I am a little bit of a hoarder, although I prefer the word “collector.” I gather yarn and knitting needles, colorful pencils and drawing tablets, pens and journals, books and more books, and toilet paper.
To be fair, I don’t actually collect toilet paper (though it would be funny if I did). I simply hate even the thought of running out of it.
Growing up Soviet Union, there were many times when we didn’t have toilet paper. And when we did have it, it was not very good quality. I remember, my grandparents had a hook by the toilet, on which square sheets of cut newspaper hung. Not exactly soft, but readily available and cheap, newspapers were an alternative of something only the very few and very rich had a steady supply of.
This particular kind of scarcity as a child has insured that I would never go without as an adult. Now, I buy the largest pack of the softest toilet tissues on the market, and usually two packs at a time, because we have a bathroom upstairs as well as downstairs.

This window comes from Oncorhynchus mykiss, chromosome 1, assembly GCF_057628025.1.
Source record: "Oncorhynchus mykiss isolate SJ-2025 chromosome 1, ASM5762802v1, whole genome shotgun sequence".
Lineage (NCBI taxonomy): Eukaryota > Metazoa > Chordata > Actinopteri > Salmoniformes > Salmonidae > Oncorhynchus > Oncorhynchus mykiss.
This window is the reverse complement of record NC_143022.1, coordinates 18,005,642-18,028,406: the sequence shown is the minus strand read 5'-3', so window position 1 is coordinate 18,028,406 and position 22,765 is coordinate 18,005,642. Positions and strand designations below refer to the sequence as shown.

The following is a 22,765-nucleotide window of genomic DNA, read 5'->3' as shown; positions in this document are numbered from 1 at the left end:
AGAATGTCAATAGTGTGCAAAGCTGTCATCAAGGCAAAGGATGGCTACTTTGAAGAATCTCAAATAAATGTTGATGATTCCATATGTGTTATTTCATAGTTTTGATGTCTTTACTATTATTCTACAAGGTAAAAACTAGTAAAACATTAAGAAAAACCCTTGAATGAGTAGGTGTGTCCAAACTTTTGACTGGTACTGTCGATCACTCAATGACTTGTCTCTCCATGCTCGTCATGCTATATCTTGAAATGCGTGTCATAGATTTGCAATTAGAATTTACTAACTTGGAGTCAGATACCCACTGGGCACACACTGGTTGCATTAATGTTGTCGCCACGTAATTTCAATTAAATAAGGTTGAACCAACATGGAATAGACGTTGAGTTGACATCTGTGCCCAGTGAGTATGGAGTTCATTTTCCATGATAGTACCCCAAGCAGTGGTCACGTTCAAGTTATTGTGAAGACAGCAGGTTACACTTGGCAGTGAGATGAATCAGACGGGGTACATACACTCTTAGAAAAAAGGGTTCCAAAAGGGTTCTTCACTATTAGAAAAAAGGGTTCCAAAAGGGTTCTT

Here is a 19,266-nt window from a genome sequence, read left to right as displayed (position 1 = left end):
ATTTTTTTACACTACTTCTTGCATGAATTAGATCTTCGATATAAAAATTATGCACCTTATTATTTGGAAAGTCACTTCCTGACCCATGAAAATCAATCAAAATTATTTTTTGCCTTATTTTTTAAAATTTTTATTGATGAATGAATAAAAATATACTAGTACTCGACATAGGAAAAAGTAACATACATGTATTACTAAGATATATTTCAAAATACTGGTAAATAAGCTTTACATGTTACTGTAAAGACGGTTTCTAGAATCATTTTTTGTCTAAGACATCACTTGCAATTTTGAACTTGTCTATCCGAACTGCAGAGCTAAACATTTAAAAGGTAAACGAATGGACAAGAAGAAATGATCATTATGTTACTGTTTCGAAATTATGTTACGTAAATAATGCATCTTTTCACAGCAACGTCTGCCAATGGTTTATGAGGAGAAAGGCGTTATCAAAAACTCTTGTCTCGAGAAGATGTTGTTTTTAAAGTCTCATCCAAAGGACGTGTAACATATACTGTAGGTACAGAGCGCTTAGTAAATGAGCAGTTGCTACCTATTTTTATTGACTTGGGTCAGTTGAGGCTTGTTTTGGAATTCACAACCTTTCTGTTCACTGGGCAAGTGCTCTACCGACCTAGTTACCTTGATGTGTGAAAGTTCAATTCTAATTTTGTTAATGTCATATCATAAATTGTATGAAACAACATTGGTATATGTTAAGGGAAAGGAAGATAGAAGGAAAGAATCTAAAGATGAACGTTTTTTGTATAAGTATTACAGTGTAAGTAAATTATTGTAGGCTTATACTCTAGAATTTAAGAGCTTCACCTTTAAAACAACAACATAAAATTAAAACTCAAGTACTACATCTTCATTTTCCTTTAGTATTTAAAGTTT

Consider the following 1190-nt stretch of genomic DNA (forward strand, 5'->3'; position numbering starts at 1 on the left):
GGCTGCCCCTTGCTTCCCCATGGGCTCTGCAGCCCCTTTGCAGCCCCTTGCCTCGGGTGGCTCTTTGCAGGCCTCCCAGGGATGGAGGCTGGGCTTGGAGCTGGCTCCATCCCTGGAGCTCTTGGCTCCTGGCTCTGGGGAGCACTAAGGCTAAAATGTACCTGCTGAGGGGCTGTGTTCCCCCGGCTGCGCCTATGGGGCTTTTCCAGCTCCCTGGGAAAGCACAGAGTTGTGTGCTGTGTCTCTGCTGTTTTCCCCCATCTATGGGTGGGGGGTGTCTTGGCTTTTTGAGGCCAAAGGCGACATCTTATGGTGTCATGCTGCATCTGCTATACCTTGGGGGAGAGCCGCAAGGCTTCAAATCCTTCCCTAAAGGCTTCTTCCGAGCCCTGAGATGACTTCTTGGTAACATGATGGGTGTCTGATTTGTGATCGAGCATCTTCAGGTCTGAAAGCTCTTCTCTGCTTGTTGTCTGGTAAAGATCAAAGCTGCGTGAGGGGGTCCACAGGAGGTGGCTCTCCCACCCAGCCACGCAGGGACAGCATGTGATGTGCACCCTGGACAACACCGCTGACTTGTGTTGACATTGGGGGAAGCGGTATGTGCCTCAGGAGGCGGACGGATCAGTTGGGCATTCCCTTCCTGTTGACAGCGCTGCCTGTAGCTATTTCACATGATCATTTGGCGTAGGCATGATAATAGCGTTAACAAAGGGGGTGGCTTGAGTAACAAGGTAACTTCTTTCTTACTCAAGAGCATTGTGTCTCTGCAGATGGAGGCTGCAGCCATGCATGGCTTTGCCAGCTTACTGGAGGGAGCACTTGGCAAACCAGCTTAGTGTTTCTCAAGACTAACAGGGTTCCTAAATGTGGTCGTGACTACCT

It was an encounter involving toilet paper that made me realize that my boyfriend was “husband material.” I had just moved to Cape Girardeau, Missouri, and after getting an apartment, Jeff and I went shopping at WalMart for essentials. Toothpaste and toothbrush, plates and silverware, shower curtain and rings, and, of course, I also bought toilet paper. Most of the things were in the shopping cart, but some reason, Jeff was holding the pack of toilet paper under his arm. He then spied a few friends from college, and called them over. He was introducing me to them, and we were all talking, and Jeff was unselfconscious of the toilet paper he was holding throughout the conversation.
And I thought to myself — this is a man who is at ease with himself, not embarrassed about the necessities of life. Jeff is at ease with life, a trait I like immensely. I liked that so much, I married him. Well, that’s a bit of a non-sequitur and an oversimplification, but the main point to take away from my story is that toilet paper rules!
I consider myself over the roughing it stage of my life. Roughing it was the first 12 years in Minsk. Now, roughing it means a hotel without a hairdryer. I need my indulgences, those little things that means so much — dark chocolate squares, luxurious blankets and a peace of mind that only comes with the knowledge that at all times I have enough soft toilet paper to last me at least a month.